Serving Clovis, Portales and the Surrounding Communities

Texas special session seen as waste of time

The Texas Legislature’s 150 state representatives and 31 state senators debated and bickered, but ended up adjourning May 17, two days before the scheduled end of the special session called by Gov. Rick Perry.

They concluded their session without finding a new way to pay for the state’s public schools. All Texans have to show for the 30-day special session is the $1.7 million bill.

Because lawmakers went into the session without any real plan, Perry, Lt. Gov. David Dewhurst and House Speaker Tom Craddick have vowed not to convene the Legislature until they have a consensus on what to do.

To reach some sort of agreement, two groups of House and Senate members will talk about education reform and school finance. If they come up with something, then Perry might call another special session.

The last thing the state needs is to repeat this waste of time. Perry should do taxpayers a favor and not call another special session. The state can wait until the next regular session begins — in January — for politicians to revamp school finance. Craddick has admitted as much, saying that lawmakers should wait to see what happens when a lawsuit filed by 47 school districts goes to trial in August.

Either way, taxpayers shouldn’t have to endure another special session that accomplishes nothing. This latest session ended up looking like a stunt by Perry. After the governor publicly shot down the Legislature’s payroll tax proposal — the right thing to do — the state House voted down his plan 126-0. Even members of his own party didn’t support the governor’s plan, which included using “sin taxes” — tobacco taxes, gambling proceeds and strip club admission surcharges — to help pay for schools, while lowering property taxes.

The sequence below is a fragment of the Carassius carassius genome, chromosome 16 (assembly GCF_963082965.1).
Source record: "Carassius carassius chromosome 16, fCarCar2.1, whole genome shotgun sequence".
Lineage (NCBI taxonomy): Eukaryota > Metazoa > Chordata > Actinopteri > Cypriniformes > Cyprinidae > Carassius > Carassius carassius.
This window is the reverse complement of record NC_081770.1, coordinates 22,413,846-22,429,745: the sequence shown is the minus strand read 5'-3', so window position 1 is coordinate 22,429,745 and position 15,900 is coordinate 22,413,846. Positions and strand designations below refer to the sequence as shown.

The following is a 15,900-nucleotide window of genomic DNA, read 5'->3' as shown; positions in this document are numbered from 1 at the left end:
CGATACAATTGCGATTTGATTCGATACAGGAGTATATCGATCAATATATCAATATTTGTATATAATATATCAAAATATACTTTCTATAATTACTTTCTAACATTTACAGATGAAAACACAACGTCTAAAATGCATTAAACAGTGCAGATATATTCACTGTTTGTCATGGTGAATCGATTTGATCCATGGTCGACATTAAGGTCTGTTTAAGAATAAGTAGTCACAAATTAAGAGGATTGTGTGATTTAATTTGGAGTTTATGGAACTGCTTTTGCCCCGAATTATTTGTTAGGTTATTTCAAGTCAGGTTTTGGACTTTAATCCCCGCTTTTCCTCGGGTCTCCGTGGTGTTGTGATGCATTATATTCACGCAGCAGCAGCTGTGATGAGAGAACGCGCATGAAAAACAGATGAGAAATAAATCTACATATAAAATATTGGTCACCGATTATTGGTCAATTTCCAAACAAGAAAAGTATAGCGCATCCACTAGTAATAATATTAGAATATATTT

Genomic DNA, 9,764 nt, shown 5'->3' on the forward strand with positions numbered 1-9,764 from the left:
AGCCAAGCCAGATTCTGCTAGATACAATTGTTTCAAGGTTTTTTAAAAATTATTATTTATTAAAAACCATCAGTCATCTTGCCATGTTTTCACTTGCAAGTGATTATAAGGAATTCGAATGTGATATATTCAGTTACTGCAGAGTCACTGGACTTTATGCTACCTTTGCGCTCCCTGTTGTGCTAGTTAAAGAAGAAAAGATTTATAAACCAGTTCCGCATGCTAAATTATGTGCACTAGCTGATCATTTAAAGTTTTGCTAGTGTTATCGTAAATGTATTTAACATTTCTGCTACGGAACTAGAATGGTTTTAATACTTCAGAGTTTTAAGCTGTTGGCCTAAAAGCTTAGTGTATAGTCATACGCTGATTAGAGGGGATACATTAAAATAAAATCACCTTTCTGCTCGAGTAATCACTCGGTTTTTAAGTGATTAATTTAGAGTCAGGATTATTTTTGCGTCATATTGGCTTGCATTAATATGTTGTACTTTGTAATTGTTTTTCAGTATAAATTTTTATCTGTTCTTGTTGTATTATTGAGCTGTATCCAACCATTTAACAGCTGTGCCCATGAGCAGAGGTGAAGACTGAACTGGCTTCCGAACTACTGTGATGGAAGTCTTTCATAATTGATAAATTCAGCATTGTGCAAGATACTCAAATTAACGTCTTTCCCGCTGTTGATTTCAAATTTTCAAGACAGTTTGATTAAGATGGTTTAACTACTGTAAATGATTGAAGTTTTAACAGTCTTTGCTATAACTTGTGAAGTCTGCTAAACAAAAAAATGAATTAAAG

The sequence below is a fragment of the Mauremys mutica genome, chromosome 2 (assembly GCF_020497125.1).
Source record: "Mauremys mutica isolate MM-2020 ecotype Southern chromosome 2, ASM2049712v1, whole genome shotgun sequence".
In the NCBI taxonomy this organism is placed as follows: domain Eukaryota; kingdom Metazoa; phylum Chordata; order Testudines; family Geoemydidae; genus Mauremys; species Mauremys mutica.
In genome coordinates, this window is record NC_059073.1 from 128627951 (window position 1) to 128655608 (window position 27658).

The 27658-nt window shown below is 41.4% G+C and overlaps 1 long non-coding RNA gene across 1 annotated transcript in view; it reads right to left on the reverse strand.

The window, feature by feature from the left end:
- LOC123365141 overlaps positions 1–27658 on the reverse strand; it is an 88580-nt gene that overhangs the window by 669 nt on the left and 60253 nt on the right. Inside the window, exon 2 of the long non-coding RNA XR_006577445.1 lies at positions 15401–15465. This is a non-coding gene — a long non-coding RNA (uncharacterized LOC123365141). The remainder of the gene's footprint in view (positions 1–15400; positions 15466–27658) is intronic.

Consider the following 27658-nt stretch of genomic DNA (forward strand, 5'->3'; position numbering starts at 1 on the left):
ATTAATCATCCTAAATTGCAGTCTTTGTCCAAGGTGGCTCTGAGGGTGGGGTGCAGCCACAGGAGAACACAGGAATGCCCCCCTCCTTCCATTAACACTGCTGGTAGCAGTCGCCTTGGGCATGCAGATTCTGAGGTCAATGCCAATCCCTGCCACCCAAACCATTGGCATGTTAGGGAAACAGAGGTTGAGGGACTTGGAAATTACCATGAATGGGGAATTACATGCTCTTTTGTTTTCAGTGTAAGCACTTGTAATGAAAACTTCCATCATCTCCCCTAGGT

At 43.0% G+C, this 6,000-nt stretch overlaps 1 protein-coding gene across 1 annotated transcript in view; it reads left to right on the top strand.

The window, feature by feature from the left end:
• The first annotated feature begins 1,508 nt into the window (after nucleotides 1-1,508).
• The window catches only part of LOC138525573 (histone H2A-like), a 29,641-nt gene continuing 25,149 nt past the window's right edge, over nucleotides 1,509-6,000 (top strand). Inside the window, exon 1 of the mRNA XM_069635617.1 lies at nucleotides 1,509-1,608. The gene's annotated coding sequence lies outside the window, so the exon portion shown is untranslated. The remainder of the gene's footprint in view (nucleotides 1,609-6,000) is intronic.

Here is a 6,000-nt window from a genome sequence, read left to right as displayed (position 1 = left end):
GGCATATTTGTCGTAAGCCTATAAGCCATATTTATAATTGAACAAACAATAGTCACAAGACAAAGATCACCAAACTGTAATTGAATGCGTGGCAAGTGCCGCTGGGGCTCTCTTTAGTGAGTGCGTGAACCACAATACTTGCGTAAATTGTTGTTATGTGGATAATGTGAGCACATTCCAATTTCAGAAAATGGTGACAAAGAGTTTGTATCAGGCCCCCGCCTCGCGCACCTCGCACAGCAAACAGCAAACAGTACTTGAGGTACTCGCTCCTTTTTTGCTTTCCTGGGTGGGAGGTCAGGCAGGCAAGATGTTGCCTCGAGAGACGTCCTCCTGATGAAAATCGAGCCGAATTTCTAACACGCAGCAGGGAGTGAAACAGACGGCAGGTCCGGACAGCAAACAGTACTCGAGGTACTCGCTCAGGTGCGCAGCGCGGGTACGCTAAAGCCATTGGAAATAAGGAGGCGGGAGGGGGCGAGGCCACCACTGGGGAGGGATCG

There’s nothing wrong with using money from gambling to pay for schools (of course, this brings up the matter of whether the state should operate its own lottery while preventing competition from casinos). And property owners desperately need relief from greedy school districts that can’t even properly spend the money they already have.

But politics always intervenes when it comes to funding public education. In the 2003 session, Dewhurst and the Senate came up with a school finance plan, even though Perry and Craddick said lawmakers couldn’t get it done that session. The Dewhurst plan never went anywhere, however, and Texans are stuck with the “Robin Hood” plan that requires property-wealthy districts to give money to property-poor school districts.

But the bigger question is whether the state tries to do too much. We’ve always said that instead of coming to taxpayers with their hands out for more cash, politicians need to live within their means. For the Texas Legislature, this means cutting back on spending other people’s money.

The legislative committees should take their time crafting solutions to our public education problems, and lawmakers should remember that in the end, they’re not the ones who end up paying for it.